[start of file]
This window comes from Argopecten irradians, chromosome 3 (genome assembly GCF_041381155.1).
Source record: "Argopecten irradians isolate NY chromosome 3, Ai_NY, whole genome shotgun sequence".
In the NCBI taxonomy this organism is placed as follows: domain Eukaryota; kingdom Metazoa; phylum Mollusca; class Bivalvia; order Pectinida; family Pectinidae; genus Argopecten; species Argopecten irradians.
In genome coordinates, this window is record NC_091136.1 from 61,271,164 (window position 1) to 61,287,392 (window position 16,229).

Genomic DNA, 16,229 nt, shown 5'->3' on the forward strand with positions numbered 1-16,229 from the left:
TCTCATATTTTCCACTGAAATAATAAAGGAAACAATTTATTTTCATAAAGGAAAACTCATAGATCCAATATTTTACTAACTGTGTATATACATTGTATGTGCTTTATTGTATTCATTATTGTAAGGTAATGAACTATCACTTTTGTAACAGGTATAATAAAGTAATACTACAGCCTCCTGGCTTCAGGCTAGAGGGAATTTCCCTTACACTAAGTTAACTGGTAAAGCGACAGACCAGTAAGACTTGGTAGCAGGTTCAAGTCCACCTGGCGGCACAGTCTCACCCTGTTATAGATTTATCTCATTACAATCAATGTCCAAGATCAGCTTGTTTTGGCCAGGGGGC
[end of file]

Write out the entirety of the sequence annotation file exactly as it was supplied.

This window comes from Argopecten irradians, chromosome 3 (genome assembly GCF_041381155.1).
Source record: "Argopecten irradians isolate NY chromosome 3, Ai_NY, whole genome shotgun sequence".
In the NCBI taxonomy this organism is placed as follows: domain Eukaryota; kingdom Metazoa; phylum Mollusca; class Bivalvia; order Pectinida; family Pectinidae; genus Argopecten; species Argopecten irradians.
In genome coordinates, this window is record NC_091136.1 from 61,271,164 (window position 1) to 61,287,392 (window position 16,229).

Genomic DNA, 16,229 nt, shown 5'->3' on the forward strand with positions numbered 1-16,229 from the left:
TCTCATATTTTCCACTGAAATAATAAAGGAAACAATTTATTTTCATAAAGGAAAACTCATAGATCCAATATTTTACTAACTGTGTATATACATTGTATGTGCTTTATTGTATTCATTATTGTAAGGTAATGAACTATCACTTTTGTAACAGGTATAATAAAGTAATACTACAGCCTCCTGGCTTCAGGCTAGAGGGAATTTCCCTTACACTAAGTTAACTGGTAAAGCGACAGACCAGTAAGACTTGGTAGCAGGTTCAAGTCCACCTGGCGGCACAGTCTCACCCTGTTATAGATTTATCTCATTACAATCAATGTCCAAGATCAGCTTGTTTTGGCCAGGGGGC